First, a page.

Medicaid and Work Requirements
Recently, policymakers have been discussing whether work requirements should have a place in the Medicaid program. In the last three years, some states have proposed mandatory or voluntary work programs as part of their Section 1115 Medicaid expansion waiver applications. To date, the Centers for Medicare and Medicaid Services (CMS) has not approved any state’s request to require that Medicaid beneficiaries work as a condition of eligibility, on the basis that such a provision would not further the program’s purposes of promoting health coverage and access. Some states have created voluntary job training and referral programs for Medicaid adults, but CMS has noted that these are state-run programs separate from the approved expansion waivers.
On March 14, 2017, CMS signaled a change in this policy in a letter to state governors indicating that it will use Section 1115 authority to approve provisions related to “training, employment, and independence.” Additionally, on March 20, 2017, the House released a manager’s amendment proposing policy changes to the American Health Care Act (AHCA), including a state option to condition Medicaid eligibility for nondisabled, nonelderly, nonpregnant adults upon satisfaction of a work requirement (see Table 1). In general, work is an important societal goal, and Medicaid can play a key role in ensuring that people who are able to work have the necessary supports, such as health coverage, to do so. However, conditioning eligibility for health coverage on satisfying a work requirement, and terminating health coverage for those who are unable to comply, could penalize the people who most need these supports. Such policies, whether administratively through waivers or through legislation, would be a fundamental change to the Medicaid program. This issue brief reviews the current status of states’ Section 1115 waiver requests relating to Medicaid work requirements (see Table 2) and identifies key policy questions to consider in terms of the impact on beneficiaries, states, and other stakeholders.
State Waiver Requests Related to Work
As of March, 2017, four states (AZ, IN, KY, & PA) had formally submitted waiver requests that would have required work as a condition of eligibility, none of which have been approved to date. Arizona, Kentucky, and Pennsylvania’s requests would have required a certain number of hours of work, typically 20, or another approved activity, such as job search or job training, per week, while Indiana only would have required a referral to a work search program. Kentucky’s application is still pending with CMS, and Arizona is in the process of submitting its request for a second time as required by state law. Under the prior Administration, CMS did not approve Arizona’s original request or the requests by Indiana or Pennsylvania. Indiana’s waiver renewal, now pending with CMS, does not seek a work requirement. Recently, Arkansas announced that it would seek changes to its waiver, including a work requirement, but it has not yet submitted a proposal.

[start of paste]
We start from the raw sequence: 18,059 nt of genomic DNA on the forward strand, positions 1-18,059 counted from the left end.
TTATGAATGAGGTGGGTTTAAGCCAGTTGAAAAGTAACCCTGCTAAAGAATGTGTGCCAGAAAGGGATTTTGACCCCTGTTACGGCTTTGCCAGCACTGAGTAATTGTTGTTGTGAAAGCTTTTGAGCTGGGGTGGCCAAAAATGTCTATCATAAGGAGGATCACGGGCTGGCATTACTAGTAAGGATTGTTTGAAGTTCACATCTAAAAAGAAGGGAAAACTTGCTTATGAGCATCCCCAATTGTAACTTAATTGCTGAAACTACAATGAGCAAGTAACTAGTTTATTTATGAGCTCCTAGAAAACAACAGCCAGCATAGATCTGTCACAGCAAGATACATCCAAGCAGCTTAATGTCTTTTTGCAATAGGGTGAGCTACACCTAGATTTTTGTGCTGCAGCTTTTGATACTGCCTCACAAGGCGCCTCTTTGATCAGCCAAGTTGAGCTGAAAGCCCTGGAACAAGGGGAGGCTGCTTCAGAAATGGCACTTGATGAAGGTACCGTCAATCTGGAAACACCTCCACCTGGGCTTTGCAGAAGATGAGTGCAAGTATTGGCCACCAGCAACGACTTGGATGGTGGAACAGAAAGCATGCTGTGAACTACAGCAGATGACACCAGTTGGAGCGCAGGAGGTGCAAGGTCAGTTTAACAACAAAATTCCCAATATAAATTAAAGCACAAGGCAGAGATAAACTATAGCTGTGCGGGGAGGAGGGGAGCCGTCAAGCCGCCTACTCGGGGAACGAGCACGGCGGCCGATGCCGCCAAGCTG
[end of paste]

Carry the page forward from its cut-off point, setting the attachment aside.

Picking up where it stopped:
Three states (IN, MT, & NH) have a voluntary work program referral separate from their Medicaid expansion waivers. These states refer Medicaid adults covered under their waivers to voluntary state-funded work search and job training programs. Pennsylvania was going to pursue such a program under a former governor but ultimately did not. Ohio’s Medicaid expansion waiver, which was denied in its entirety by CMS, also proposed such a referral, as did a Medicaid expansion proposal by Utah, which was never submitted to CMS.
Key Policy Questions Related to Medicaid and Work
1. What are the Policy Arguments Related to Work Requirements?
Policy arguments for and against work requirements are grounded in views about whether Medicaid is akin to a cash welfare program or one that provides health insurance. Over the last several decades, changes in federal law can be seen as focusing the program on providing health coverage. For example, Medicaid eligibility is no longer linked to the receipt of cash assistance as it was under the former AFDC program, which was replaced by TANF. More recently, the Affordable Care Act’s (ACA) Medicaid expansion sought to expand health coverage regardless of whether a person with low income fits into a certain category of people, such as pregnant women, parents, seniors, or people with disabilities. By contrast, the House manager’s amendment to the AHCA would allow states to require certain Medicaid adults to participate in the list of work activities approved under TANF. Unlike Medicaid, one of the express purposes of TANF is to “end the dependence of needy parents on government benefits by promoting job preparation, work, and marriage.” Incorporating the TANF work activity provisions into Medicaid appears to revert to treating it as a cash welfare program instead of one focused on providing health insurance.
Some policymakers opposed to the ACA suggest that expansion of the Medicaid program to “able-bodied” adults disincentivizes work. Other conservatives contend that work requirements are ineffective in health coverage programs like Medicaid and could increase program costs if individuals are denied coverage for failure to comply and then seek emergency room care when they are sick. Research about the effectiveness of TANF work requirements suggests a “tradeoff between tough work requirements and an increase in disconnected mothers who are highly likely to be in poverty. . . especially during recessions.” People may be better able to fulfill work requirements when the economy is strong, but these effects may not be sustained over the long-term.
States that have sought Medicaid work requirements typically have presented them in the context of policies that require Medicaid adults to have “skin in the game” by requiring them to comply with certain program rules to receive coverage. Other policies in this vein that have been approved by CMS include premiums and healthy behavior incentive programs. Some work requirement proponents also contend that work can improve health outcomes.
Those opposed to Medicaid work requirements contend that good health is a pre-condition to work, citing people who have encountered barriers to work as a result of dental needs, chronic pain or other symptoms from untreated medical conditions and chronic illnesses. These policymakers argue that work requirements would prevent people from accessing the coverage and care needed to improve their health to the point where they can work.
2. How many Medicaid adults already are working without a program requirement?